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White House Suspends Drilling Leases In Arctic National Wildlife Refuge

NOEL KING, HOST:

The Biden administration suspended oil drilling leases in the Arctic National Wildlife Refuge. Those leases were issued in the last days of Donald Trump's presidency. There are potentially billions of barrels of oil that might lie underneath Alaska's Coastal Plain. The Department of the Interior will review the environmental impact of those leases before deciding whether to keep or cancel them. Here's Tegan Hanlon with Alaska Public Media.

TEGAN HANLON, BYLINE: In January, the Trump administration sold off the first ever oil leases to the Arctic National Wildlife Refuge in Alaska. Yesterday, the Biden administration hit the pause button and temporarily blocked any drilling. The refuge is one of the most remote wilderness areas in the U.S., home to polar bears, birds and migrating caribou.

BERNADETTE DEMIENTIEFF: Caribou herds have been migrating to this beautiful, untouched area for thousands and thousands of years. And I think they have every right to continue that.

HANLON: Bernadette Demientieff is the head of the Gwich'in Steering Committee. The Gwich'in are an Indigenous group whose culture and diet revolve around the migrating caribou. Demientieff hopes Biden will go even farther and ban drilling in the coastal plain.

DEMIENTIEFF: We were expecting more, but, you know, we'll take what we got and we do understand that they have to follow the laws, something that the former administration refused to do.

HANLON: The Interior Department says it will review the oil leases before deciding whether to reaffirm or cancel them. On the campaign trail, Biden had vowed to adopt permanent protections for the refuge. Alaska's top lawmakers, who are all Republicans, are furious about the administration's move. U.S. Senator Lisa Murkowski says Biden's actions are, quote, "not unexpected but are outrageous nonetheless." She was a key player in Congress' decision in 2017 to open the northernmost part of the refuge to oil development. That move eventually led to the first ever lease sale there in January. There weren't many potential buyers, though. Alaska's state-owned economic development corporation walked away with seven of the nine leases sold. The state corporation's executive director, Alan Weitzner, says those leases are contracts. He sees oil development in the refuge as good for the economy, good for the country's energy independence. The suspension frustrates him.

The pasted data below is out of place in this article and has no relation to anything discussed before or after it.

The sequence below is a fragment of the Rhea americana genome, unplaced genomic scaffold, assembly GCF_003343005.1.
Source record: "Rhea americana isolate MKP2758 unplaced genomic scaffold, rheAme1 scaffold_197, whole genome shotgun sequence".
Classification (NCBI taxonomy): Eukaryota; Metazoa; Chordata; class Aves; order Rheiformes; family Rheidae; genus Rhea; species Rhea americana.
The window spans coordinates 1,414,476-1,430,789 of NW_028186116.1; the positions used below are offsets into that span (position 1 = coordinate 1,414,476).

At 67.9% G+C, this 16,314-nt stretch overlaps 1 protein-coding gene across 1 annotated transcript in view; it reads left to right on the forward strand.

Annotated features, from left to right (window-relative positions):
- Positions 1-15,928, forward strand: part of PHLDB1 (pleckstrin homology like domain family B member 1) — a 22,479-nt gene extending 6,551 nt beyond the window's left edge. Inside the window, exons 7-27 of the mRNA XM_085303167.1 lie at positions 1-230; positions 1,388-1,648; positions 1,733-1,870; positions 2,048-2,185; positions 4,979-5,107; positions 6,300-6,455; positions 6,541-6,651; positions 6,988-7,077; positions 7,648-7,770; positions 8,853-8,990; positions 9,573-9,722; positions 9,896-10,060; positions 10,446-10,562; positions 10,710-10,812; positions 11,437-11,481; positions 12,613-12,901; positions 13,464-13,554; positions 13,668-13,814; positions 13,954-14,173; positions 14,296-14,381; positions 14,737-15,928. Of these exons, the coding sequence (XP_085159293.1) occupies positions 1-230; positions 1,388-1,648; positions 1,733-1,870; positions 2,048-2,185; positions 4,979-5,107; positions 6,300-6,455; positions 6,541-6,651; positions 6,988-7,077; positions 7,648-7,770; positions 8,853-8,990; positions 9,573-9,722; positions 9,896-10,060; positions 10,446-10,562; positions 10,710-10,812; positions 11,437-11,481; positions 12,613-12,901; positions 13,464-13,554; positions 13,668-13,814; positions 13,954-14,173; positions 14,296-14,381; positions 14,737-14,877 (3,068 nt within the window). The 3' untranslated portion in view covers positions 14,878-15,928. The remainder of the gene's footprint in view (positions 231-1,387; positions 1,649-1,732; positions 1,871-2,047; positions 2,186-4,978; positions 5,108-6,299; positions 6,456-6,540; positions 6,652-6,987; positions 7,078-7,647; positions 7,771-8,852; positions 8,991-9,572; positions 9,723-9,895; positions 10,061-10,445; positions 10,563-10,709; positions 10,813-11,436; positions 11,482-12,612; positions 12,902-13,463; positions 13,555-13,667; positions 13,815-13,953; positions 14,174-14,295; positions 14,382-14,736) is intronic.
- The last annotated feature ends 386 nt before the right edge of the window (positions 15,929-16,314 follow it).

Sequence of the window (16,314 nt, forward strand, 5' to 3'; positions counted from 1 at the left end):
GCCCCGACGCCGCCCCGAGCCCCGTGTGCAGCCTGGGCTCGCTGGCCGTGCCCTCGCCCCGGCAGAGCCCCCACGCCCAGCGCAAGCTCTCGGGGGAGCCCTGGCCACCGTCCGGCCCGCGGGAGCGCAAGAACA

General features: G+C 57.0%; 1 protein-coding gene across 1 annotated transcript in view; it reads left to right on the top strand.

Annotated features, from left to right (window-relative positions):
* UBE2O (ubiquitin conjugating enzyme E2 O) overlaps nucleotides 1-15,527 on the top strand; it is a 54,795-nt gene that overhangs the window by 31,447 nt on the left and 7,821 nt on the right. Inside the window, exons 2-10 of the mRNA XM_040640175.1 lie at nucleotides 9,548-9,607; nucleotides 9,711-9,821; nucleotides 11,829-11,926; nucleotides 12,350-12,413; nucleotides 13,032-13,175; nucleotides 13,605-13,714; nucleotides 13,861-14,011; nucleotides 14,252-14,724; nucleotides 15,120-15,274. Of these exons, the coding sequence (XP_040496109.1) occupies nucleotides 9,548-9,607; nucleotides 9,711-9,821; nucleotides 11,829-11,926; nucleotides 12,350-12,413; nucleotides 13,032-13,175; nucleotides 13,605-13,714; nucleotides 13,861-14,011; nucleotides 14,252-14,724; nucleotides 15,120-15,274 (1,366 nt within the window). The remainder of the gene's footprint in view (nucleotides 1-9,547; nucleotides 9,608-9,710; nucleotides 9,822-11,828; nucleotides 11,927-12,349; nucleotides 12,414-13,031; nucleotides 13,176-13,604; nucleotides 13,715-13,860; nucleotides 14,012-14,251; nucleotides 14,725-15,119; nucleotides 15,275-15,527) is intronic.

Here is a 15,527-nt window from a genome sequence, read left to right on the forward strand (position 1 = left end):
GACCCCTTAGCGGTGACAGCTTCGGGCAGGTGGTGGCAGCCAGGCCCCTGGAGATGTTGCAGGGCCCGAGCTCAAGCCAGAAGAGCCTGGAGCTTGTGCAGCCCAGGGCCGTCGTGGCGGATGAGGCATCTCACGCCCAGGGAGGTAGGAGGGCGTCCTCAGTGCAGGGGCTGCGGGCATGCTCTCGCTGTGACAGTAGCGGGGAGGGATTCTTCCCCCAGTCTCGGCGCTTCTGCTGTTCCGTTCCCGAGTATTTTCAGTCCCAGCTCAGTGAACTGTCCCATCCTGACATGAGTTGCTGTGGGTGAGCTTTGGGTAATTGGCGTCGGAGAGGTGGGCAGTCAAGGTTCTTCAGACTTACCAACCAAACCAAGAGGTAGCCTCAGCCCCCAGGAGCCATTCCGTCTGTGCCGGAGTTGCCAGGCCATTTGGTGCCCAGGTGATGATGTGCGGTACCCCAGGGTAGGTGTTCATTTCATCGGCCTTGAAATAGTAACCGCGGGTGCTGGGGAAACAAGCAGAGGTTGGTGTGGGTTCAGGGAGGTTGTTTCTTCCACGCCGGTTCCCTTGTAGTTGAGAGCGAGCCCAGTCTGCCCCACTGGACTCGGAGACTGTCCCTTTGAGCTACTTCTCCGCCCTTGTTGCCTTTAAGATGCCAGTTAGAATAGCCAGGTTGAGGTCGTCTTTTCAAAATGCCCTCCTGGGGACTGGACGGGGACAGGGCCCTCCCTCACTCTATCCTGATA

ALAN WEITZNER: Disappointed, surprised that they're identifying what currently to us are unknown deficiencies within the program itself.

HANLON: He says he plans to wait until the Interior Department finishes its review to figure out next steps. Meanwhile, Alaska's governor and congressional delegation promised to fight Biden's suspension, keeping alive a dispute between Democrats and Republicans that dates back 40 years.

For NPR News, I'm Tegan Hanlon in Anchorage. Transcript provided by NPR, Copyright NPR.

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